In romantic relationships, if we frame our conversations with our partner in a particular way, even the difficult conversations become a chance to deepen our connection. The key is turning toward one another, not away from one another. I’d like to share an example of this with you.
For the past week my wife, Hannah, and I have been in Hawaii on vacation. We met here on my return trip from Tokyo, where I had been working for a couple of weeks. We met at the airport and then traveled together to our beachfront getaway.
As thrilled as we were to reconnect after having been apart for two weeks, I quickly became aware of being half a step out of sync with Hannah. Little things. I would speak about something and when I was done, Hannah would say nothing. This seemed unusual to me. We would bump into each other, actually, my experience is that Hannah was bumping into me—but she may see this differently. These things occurred in ways that were slight and almost irrelevant, except that they weren’t customary for us. We normally move and relate in a smooth and seamless rhythm.
After a few days we discussed what was going on. We came to see that while I was away, Hannah spent a great deal of her time in silence. While I was away I was conducting a training for eight hours a day, highly engaged with people and more animated than when I’m home seeing clients in my private practice. And, in the evenings, I would have deeply stimulating conversations with my colleague—he and I only spend time together when we are both working in Tokyo.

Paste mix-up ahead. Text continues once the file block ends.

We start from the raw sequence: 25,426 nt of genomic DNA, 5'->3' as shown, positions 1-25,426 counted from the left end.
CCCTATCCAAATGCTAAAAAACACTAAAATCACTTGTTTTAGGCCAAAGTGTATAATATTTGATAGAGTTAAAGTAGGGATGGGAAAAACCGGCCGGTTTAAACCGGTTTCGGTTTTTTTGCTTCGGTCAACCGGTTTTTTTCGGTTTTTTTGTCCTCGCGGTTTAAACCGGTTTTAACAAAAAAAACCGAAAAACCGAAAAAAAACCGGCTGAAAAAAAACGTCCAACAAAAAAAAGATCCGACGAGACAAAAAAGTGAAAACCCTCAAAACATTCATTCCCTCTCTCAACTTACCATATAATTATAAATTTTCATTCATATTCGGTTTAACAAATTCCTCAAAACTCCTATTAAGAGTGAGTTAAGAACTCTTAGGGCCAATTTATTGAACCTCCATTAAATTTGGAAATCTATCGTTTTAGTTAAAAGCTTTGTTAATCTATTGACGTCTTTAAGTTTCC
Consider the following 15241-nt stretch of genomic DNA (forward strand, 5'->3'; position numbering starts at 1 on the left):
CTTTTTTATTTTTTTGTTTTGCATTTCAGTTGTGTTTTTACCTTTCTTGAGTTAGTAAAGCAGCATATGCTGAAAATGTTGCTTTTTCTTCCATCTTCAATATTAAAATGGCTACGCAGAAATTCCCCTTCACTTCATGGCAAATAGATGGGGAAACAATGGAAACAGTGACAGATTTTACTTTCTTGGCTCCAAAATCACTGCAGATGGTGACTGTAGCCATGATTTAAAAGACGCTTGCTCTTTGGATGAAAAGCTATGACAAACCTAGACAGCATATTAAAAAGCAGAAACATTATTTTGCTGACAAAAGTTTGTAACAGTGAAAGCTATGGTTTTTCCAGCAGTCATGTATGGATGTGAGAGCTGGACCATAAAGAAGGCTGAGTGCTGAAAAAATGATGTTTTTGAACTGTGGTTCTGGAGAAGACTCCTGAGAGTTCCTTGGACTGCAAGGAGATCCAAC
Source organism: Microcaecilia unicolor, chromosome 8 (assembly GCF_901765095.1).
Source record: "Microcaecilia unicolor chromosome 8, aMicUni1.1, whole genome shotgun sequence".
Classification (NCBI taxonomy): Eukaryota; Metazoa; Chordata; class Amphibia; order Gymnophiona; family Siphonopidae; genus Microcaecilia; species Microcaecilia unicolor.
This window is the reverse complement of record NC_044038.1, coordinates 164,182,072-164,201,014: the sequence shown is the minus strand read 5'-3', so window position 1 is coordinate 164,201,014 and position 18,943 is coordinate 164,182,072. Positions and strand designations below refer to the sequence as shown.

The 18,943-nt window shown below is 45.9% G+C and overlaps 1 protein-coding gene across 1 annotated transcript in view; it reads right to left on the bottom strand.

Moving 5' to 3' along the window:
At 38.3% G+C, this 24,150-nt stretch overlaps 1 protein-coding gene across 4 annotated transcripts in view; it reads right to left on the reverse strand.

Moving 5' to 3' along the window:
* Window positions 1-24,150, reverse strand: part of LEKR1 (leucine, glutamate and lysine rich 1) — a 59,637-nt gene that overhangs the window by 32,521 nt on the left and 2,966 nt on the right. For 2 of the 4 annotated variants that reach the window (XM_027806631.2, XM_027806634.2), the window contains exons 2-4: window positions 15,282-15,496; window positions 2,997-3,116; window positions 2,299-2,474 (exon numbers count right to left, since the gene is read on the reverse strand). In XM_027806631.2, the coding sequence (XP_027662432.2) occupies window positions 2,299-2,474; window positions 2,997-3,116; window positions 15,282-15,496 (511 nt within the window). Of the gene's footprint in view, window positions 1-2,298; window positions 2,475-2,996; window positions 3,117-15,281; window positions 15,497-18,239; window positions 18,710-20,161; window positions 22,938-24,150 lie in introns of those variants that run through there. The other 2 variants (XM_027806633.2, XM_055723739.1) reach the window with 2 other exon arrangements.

I had arrived in Hawaii after having up shifted to a higher gear—a faster pace—and Hannah arrived in Hawaii having downshifted into a lower gear and slower pace. We felt off our normal ways of interacting. These kinds of transitions and disruptions are part of all romantic relationships. The question is, “how do we communicate about what’s going on?”
When we finally talked about our out-of-syncness, we started our conversation by putting the following frame around it. We reminded ourselves that we love each other; there is nothing serious going on—”is there?”—no there is not, we are best friends, and we don’t need to see or experience events in the exactly the same ways. Actually, accepting our differences deepens our intimacy.
Feeling hurt doesn’t have to cause us to disconnect
With this foundation we proceeded to explore the ways in which we were out of sync. Although parts of our conversation felt tender, like when I told Hannah that I felt I was more expressive of my love for her than she was of her love for me, we didn’t turn away from one another. Hannah said an interesting thing, “It’s when one of us feels hurt and turns away from the other that the hurt causes us to disconnect. When we feel hurt, if we just say so, we can stay connected.”
And that’s what we did. I talked about wanting more connection, more engagement, and more feedback. Hannah talked about not feeling like she needed anything more from me, but also expressed this in what I perceived as a more engaged way—which is all I wanted.
We concluded our conversation, which was about the ways in which we weren’t feeling connected, feeling more connected. Everything, even tension and feeling out-of-sync with our partners, is actually a chance to connect if we approach each other in a loving way.
Our romantic relationships are opportunities to transform our previous limitations, try turning toward your partner the next time you feel hurt.